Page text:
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//! This example illustrates the different ways you can employ component lifecycle hooks.
//!
//! Whenever possible, prefer using Bevy's change detection or Events for reacting to component changes.
//! Events generally offer better performance and more flexible integration into Bevy's systems.
//! Hooks are useful to enforce correctness but have limitations (only one hook per component,
//! less ergonomic than events).
//!
//! Here are some cases where components hooks might be necessary:
//!
//! - Maintaining indexes: If you need to keep custom data structures (like a spatial index) in
//!     sync with the addition/removal of components.
//!
//! - Enforcing structural rules: When you have systems that depend on specific relationships
//!     between components (like hierarchies or parent-child links) and need to maintain correctness.

use bevy::ecs::component::{ComponentHooks, StorageType};
use bevy::prelude::*;
use std::collections::HashMap;

#[derive(Debug)]
struct MyComponent(KeyCode);

impl Component for MyComponent {
    const STORAGE_TYPE: StorageType = StorageType::Table;

    /// Hooks can also be registered during component initialisation by
    /// implementing `register_component_hooks`
    fn register_component_hooks(_hooks: &mut ComponentHooks) {
        // Register hooks...
    }
}

#[derive(Resource, Default, Debug, Deref, DerefMut)]
struct MyComponentIndex(HashMap<KeyCode, Entity>);

#[derive(Event)]
struct MyEvent;

fn main() {
    App::new()
        .add_plugins(DefaultPlugins)
        .add_systems(Startup, setup)
        .add_systems(Update, trigger_hooks)
        .init_resource::<MyComponentIndex>()
        .add_event::<MyEvent>()
        .run();
}

fn setup(world: &mut World) {
    // In order to register component hooks the component must:
    // - not be currently in use by any entities in the world
    // - not already have a hook of that kind registered
    // This is to prevent overriding hooks defined in plugins and other crates as well as keeping things fast
    world
        .register_component_hooks::<MyComponent>()
        // There are 3 component lifecycle hooks: `on_add`, `on_insert` and `on_remove`
        // A hook has 3 arguments:
        // - a `DeferredWorld`, this allows access to resource and component data as well as `Commands`
        // - the entity that triggered the hook
        // - the component id of the triggering component, this is mostly used for dynamic components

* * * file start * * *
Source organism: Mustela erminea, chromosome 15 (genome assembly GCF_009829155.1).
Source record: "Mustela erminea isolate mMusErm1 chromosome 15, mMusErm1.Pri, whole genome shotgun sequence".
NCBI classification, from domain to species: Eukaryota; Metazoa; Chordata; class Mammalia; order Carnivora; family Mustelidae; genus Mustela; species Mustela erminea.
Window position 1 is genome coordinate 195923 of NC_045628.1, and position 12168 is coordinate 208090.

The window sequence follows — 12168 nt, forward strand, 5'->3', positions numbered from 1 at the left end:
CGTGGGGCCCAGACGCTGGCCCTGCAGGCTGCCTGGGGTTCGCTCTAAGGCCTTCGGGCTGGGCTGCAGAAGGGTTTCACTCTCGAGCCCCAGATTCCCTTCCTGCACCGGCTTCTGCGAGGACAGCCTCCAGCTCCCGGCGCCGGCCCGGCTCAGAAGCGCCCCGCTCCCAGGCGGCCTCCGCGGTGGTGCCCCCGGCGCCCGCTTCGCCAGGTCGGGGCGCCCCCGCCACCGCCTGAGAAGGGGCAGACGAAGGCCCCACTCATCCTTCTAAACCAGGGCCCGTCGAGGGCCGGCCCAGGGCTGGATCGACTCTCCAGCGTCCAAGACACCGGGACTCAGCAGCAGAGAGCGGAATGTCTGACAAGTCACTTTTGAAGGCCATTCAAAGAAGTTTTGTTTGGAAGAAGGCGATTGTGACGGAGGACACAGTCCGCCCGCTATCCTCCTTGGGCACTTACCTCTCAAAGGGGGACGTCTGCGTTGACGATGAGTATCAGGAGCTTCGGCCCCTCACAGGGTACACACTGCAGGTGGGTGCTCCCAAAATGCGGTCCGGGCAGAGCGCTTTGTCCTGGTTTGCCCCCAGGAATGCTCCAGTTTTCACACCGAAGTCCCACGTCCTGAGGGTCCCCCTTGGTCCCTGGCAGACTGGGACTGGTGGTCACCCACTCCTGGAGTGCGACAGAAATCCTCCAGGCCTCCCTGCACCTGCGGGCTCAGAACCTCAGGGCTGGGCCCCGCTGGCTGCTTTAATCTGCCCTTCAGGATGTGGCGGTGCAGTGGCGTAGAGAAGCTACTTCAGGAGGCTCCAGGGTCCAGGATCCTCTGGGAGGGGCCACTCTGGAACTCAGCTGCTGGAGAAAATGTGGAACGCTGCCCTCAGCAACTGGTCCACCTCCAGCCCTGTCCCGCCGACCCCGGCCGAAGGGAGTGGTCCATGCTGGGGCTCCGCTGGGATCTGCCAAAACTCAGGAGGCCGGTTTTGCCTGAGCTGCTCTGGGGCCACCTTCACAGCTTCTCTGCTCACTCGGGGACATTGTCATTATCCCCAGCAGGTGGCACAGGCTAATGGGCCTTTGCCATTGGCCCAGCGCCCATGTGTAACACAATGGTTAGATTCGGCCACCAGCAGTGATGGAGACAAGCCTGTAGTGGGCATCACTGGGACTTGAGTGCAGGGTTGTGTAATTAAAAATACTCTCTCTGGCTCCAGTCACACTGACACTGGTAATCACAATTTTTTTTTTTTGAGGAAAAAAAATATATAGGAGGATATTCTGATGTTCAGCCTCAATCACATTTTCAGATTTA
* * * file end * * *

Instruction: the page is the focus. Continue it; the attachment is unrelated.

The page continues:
//
        // `on_add` will trigger when a component is inserted onto an entity without it
        .on_add(|mut world, entity, component_id| {
            // You can access component data from within the hook
            let value = world.get::<MyComponent>(entity).unwrap().0;
            println!(
                "Component: {:?} added to: {:?} with value {:?}",
                component_id, entity, value
            );
            // Or access resources
            world
                .resource_mut::<MyComponentIndex>()
                .insert(value, entity);
            // Or send events
            world.send_event(MyEvent);
        })
        // `on_insert` will trigger when a component is inserted onto an entity,
        // regardless of whether or not it already had it and after `on_add` if it ran
        .on_insert(|world, _, _| {
            println!("Current Index: {:?}", world.resource::<MyComponentIndex>());
        })
        // `on_remove` will trigger when a component is removed from an entity,
        // since it runs before the component is removed you can still access the component data
        .on_remove(|mut world, entity, component_id| {
            let value = world.get::<MyComponent>(entity).unwrap().0;
            println!(
                "Component: {:?} removed from: {:?} with value {:?}",
                component_id, entity, value
            );
            world.resource_mut::<MyComponentIndex>().remove(&value);
            // You can also issue commands through `.commands()`
            world.commands().entity(entity).despawn();
        });
}

fn trigger_hooks(
    mut commands: Commands,
    keys: Res<ButtonInput<KeyCode>>,
    index: Res<MyComponentIndex>,
) {
    for (key, entity) in index.iter() {
        if !keys.pressed(*key) {
            commands.entity(*entity).remove::<MyComponent>();
        }
    }
    for key in keys.get_just_pressed() {
        commands.spawn(MyComponent(*key));
    }
}